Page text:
Celebrating 227 Years of Our Constitution
This is Constitution Week, a commemoration of the Constitution of the United States.
In 1787 the newly formed U.S. faced a crisis of external threats existed, and the Articles of Confederation could not provide a steady income to support a common defense. The Confederation government couldn't pay its bills, and former soldiers such as Daniel Shays were in rebellion. Also, there was no financial stability as states were issuing their own currencies and refusing to honor those of other states.
In 1786, the states had called the Annapolis Convention to discuss the problems of commerce; however, the convention fell short of full attendance. The delegates agreed to another meeting in 1787 to amend the Articles, and this time all but Rhode Island participated. Immediately, the delegates went to work with the proposal of two reform plans: 1) the Virginia Plan written by James Madison, and 2) the New Jersey Plan proposed by William Paterson.
Madison spent the year leading up to the Constitutional Convention studying and developing his plan seeking a balance between the tyranny of the few and the chaos of mob rule. Preserving the rights outlined in the Declaration of Independence and constructing a functional government proved to be no mean trick.
Months of studying philosophy and historical outcomes brought Madison to his proposal of a system of checks and balances as well as separation of powers to preserve the consent of the governed without the threat of too much authority in one place. The delegates stalled between the two proposals, and frustration mounted for weeks. Finally, Benjamin Franklin called for a recess to consider divine guidance before reconvening. The move proved to be critical to salvaging the Convention.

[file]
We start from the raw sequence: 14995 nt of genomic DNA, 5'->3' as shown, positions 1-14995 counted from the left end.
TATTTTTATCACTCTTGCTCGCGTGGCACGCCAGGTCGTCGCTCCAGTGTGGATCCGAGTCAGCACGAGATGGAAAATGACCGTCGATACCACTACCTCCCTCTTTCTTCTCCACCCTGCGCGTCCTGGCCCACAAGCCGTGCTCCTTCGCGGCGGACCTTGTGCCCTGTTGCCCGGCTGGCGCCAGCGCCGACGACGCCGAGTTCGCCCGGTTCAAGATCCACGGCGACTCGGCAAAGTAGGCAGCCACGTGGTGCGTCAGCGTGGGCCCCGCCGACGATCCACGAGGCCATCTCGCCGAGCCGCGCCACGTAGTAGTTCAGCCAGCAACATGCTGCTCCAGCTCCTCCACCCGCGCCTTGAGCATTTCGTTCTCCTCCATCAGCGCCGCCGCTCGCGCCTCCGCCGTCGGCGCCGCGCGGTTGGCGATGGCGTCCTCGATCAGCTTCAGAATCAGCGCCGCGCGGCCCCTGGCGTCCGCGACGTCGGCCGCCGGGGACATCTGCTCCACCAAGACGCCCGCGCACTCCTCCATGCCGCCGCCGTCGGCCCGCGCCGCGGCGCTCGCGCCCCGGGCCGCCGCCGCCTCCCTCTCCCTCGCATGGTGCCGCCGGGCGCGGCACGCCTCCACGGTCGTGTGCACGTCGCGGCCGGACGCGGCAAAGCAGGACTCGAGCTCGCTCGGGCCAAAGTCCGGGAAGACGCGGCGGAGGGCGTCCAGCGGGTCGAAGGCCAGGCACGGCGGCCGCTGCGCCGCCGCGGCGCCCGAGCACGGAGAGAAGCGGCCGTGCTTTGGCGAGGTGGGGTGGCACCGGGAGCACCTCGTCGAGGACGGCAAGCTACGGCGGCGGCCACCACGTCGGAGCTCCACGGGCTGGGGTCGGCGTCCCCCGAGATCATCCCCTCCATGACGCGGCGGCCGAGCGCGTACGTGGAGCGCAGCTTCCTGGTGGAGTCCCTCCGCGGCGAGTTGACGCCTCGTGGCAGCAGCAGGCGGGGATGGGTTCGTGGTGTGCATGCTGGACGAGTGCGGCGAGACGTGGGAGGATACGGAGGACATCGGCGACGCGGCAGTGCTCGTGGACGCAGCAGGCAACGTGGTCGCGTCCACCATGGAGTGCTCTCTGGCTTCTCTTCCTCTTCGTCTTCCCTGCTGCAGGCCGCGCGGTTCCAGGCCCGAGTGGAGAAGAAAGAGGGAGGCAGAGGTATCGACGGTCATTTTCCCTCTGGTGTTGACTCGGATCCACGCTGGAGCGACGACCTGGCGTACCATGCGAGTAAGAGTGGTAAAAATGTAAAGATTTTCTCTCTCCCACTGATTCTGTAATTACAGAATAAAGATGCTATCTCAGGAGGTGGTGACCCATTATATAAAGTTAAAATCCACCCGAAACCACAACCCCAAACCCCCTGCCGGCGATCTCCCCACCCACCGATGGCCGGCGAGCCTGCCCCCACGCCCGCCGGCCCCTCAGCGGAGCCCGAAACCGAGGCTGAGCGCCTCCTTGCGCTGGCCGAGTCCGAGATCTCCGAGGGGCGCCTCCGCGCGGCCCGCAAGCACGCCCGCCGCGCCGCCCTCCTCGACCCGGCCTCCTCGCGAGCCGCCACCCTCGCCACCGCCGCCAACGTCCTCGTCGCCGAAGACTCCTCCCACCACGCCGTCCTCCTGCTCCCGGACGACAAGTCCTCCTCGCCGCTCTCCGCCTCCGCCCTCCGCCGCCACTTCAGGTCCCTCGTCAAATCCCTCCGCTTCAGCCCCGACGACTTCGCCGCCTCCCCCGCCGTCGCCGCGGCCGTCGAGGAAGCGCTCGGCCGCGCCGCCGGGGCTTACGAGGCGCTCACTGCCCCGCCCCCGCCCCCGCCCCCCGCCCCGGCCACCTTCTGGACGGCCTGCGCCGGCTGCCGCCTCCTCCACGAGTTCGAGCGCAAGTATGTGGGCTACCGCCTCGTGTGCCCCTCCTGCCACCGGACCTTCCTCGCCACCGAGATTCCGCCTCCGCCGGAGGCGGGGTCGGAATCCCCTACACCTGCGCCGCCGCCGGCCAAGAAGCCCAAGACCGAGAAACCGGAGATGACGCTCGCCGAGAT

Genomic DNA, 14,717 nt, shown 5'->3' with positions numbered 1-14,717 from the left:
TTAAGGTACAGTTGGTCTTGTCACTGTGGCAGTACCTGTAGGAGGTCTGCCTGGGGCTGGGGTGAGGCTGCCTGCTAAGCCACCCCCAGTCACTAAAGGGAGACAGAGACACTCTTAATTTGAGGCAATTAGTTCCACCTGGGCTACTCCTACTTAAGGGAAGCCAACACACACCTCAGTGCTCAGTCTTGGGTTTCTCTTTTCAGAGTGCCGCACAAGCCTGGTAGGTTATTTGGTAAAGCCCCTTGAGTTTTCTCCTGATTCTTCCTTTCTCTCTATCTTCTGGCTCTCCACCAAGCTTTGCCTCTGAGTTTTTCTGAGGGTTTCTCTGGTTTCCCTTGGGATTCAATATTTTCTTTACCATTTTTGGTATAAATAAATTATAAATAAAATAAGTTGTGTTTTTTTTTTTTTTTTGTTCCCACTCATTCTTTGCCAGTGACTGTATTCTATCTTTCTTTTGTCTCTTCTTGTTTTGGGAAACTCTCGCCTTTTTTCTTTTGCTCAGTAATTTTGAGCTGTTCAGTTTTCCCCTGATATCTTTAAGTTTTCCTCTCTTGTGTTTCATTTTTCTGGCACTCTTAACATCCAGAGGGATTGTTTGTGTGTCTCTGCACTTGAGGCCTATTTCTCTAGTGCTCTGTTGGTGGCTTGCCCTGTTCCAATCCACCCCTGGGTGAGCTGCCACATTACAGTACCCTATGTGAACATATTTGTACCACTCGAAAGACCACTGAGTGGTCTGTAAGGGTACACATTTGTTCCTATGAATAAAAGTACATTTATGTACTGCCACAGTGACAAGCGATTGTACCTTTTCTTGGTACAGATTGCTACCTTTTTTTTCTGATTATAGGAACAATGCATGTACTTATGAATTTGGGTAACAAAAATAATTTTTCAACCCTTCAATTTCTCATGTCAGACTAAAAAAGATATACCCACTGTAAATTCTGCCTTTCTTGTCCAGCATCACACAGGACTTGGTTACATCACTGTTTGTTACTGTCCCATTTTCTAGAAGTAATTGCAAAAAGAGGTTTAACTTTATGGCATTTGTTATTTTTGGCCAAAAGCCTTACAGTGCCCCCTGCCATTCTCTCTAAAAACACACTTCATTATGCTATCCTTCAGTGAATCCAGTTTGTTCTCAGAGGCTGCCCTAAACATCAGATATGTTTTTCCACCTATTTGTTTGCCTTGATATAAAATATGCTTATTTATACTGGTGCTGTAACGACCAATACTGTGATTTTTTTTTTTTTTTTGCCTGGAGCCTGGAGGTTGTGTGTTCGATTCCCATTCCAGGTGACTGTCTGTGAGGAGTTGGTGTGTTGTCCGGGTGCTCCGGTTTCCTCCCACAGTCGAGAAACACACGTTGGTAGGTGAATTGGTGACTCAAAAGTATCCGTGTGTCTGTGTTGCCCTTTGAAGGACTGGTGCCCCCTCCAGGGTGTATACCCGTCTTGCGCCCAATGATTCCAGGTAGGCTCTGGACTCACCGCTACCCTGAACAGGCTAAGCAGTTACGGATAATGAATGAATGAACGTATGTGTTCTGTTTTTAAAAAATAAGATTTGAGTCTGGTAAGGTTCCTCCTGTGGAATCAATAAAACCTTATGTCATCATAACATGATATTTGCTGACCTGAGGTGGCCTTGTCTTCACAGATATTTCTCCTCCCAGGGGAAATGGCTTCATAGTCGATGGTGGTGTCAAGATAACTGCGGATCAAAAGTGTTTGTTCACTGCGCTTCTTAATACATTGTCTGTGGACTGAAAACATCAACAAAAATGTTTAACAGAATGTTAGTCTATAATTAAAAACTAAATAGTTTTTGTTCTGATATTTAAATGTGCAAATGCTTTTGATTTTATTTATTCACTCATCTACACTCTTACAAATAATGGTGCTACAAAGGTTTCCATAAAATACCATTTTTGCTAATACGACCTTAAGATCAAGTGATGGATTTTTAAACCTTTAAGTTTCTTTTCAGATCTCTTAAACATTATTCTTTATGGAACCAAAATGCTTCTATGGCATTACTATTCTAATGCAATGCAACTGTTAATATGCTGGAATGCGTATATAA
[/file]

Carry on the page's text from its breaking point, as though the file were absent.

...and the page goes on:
Upon reconvening, the Connecticut (or Great) Compromise brought a resolution. It proposed a bicameral legislature (one house of equal representation, the other by population), three branches, and Congressional powers to include the authority to levy taxes, coin money, regulate commerce, and maintain the national defense, all short falls under the Articles. The three branches have provided for the system of separation of powers and checks and balances as we know them today. The powers of one branch are limited by the powers of others (the legislature makes the laws, the executive enforces, and the courts interpret). So far, this system has been instrumental in preserving limited government in our country. As Franklin told George Washington and the other delegates as they adjourned, the sun was rising on the United States. Happy Constitution Week!
It is an honor to serve the 51st District in the Missouri House of Representatives. Each week I will issue a capitol report to keep you informed of activities in Jefferson City. Any concerns or issues you might have are of great interest to me. I look forward to your input and thoughts, so please feel free to contact me at any time if you have questions, concerns, or ideas to improve our state government and the quality of life for all Missourians. My telephone number is 573-751-2204 or you may contact me by email at email@example.com. Thank you for working me to make Missouri a great place to live.